As we arrive in Rome today, the home of the popes, and our pilgrimage draws to a close, it is good to meditate on the opening words of the late Pope John Paul II who, a little more than 30 years after the Second Vatican Council issued its Decree on Ecumenism, reaffirmed the irrevocable commitment of the Catholic Church to ecumenical movement in his encyclical Ut Unum Sint (1995).
“1. Ut unum sint! The call for Christian unity made by the Second Vatican Ecumenical Council with such impassioned commitment is finding an ever greater echo in the hearts of believers, especially as the Year 2000 approaches, a year which Christians will celebrate as a sacred Jubilee, the commemoration of the Incarnation of the Son of God, who became man in order to save humanity.
“The courageous witness of so many martyrs of our century, including members of Churches and Ecclesial Communities not in full communion with the Catholic Church, gives new vigour to the Council’s call and reminds us of our duty to listen to and put into practice its exhortation. These brothers and sisters of ours, united in the selfless offering of their lives for the Kingdom of God, are the most powerful proof that every factor of division can be transcended and overcome in the total gift of self for the sake of the Gospel.
“Christ calls all his disciples to unity… [B]elievers in Christ, united in following in the footsteps of the martyrs, cannot remain divided. If they wish truly and effectively to oppose the world’s tendency to reduce to powerlessness the Mystery of Redemption, they must profess together the same truth about the Cross. The Cross! An anti-Christian outlook seeks to minimize the Cross, to empty it of its meaning, and to deny that in it man has the source of his new life. It claims that the Cross is unable to provide either vision or hope. Man, it says, is nothing but an earthly being, who must live as if God did not exist.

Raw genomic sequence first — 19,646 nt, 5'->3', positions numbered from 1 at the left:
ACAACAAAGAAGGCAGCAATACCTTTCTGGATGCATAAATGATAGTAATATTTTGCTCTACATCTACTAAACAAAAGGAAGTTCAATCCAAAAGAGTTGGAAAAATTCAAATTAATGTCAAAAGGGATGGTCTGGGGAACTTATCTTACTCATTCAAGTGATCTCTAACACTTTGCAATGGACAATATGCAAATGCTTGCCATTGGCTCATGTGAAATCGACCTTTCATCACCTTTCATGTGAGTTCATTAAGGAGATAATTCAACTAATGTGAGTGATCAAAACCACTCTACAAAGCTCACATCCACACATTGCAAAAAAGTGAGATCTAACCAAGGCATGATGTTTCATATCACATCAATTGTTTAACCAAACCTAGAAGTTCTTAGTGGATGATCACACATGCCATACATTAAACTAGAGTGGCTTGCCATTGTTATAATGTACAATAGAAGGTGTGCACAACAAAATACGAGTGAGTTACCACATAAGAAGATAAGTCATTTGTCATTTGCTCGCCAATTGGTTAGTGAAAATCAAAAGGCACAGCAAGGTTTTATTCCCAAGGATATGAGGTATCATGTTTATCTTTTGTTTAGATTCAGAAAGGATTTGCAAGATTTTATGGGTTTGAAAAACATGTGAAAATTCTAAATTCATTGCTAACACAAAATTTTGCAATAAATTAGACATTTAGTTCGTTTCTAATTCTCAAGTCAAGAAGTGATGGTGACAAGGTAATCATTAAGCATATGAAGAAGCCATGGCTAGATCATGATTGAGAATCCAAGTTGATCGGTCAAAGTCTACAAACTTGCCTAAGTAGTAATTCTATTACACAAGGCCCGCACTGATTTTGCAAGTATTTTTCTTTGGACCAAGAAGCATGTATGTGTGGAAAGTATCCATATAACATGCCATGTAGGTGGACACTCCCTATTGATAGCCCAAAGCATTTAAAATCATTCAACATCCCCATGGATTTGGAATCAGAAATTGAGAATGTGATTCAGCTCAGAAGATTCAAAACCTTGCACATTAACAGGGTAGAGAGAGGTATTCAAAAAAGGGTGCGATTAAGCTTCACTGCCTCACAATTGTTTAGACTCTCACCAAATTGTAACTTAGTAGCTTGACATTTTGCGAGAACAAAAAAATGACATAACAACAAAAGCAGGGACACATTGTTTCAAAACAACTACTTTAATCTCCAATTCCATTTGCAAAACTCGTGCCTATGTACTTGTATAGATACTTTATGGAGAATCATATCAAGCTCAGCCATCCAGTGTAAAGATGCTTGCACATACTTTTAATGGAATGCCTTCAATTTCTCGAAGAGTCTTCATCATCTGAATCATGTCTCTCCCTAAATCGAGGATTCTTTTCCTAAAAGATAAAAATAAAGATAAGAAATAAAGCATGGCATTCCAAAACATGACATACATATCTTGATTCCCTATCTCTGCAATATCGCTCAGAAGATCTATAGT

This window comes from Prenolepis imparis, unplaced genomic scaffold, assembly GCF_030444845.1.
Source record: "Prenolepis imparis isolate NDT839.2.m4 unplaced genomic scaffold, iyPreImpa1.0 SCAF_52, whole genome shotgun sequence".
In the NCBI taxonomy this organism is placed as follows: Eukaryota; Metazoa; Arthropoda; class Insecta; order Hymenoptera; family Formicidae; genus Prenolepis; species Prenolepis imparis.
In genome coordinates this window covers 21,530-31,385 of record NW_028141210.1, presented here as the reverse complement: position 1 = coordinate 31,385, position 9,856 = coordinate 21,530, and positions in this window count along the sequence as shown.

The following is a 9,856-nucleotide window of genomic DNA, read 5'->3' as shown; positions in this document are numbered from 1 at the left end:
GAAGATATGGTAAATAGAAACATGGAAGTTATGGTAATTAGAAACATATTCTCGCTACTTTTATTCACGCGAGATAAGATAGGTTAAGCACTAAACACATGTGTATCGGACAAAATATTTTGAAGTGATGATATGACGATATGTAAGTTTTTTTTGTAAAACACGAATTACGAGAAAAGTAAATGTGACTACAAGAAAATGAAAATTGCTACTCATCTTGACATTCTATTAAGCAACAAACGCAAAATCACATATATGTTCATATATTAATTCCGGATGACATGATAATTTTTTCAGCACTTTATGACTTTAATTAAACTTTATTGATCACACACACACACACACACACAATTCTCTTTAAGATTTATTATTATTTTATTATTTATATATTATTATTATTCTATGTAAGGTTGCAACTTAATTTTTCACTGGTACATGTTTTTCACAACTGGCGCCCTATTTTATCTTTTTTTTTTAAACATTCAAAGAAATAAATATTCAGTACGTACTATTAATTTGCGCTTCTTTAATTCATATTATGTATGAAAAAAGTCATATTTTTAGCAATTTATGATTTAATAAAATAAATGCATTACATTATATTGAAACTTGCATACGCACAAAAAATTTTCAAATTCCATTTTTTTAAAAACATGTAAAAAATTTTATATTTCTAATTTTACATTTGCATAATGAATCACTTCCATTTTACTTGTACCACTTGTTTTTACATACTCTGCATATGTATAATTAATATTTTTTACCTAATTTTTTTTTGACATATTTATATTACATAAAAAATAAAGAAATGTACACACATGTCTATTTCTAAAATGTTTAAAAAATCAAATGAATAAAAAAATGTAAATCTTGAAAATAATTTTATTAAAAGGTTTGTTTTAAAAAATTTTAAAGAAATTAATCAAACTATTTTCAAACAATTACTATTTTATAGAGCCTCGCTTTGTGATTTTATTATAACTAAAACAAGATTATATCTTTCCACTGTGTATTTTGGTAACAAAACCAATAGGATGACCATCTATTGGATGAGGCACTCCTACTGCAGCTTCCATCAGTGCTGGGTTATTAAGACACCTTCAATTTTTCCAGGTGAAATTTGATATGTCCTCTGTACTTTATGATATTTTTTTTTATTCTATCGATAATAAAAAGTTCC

“2. No one is unaware of the challenge which all this poses to believers. They cannot fail to meet this challenge. Indeed, how could they refuse to do everything possible, with God’s help, to break down the walls of division and distrust, to overcome obstacles and prejudices which thwart the proclamation of the Gospel of salvation in the Cross of Jesus, the one Redeemer of man, of every individual?
“I thank the Lord that he has led us to make progress along the path of unity and communion between Christians, a path difficult but so full of joy. Interconfessional dialogues at the theological level have produced positive and tangible results: this encourages us to move forward.
“Nevertheless, besides the doctrinal differences needing to be resolved, Christians cannot underestimate the burden of long-standing misgivings inherited from the past, and of mutual misunderstandings and prejudices. Complacency, indifference and insufficient knowledge of one another often make this situation worse. Consequently, the commitment to ecumenism must be based upon the conversion of hearts and upon prayer, which will also lead to the necessary purification of past memories. With the grace of the Holy Spirit, the Lord’s disciples, inspired by love, by the power of the truth and by a sincere desire for mutual forgiveness and reconciliation, are called to re-examine together their painful past and the hurt which that past regrettably continues to provoke even today. All together, they are invited by the ever fresh power of the Gospel to acknowledge with sincere and total objectivity the mistakes made and the contingent factors at work at the origins of their deplorable divisions. What is needed is a calm, clear-sighted and truthful vision of things, a vision enlivened by divine mercy and capable of freeing people’s minds and of inspiring in everyone a renewed willingness, precisely with a view to proclaiming the Gospel to the men and women of every people and nation.”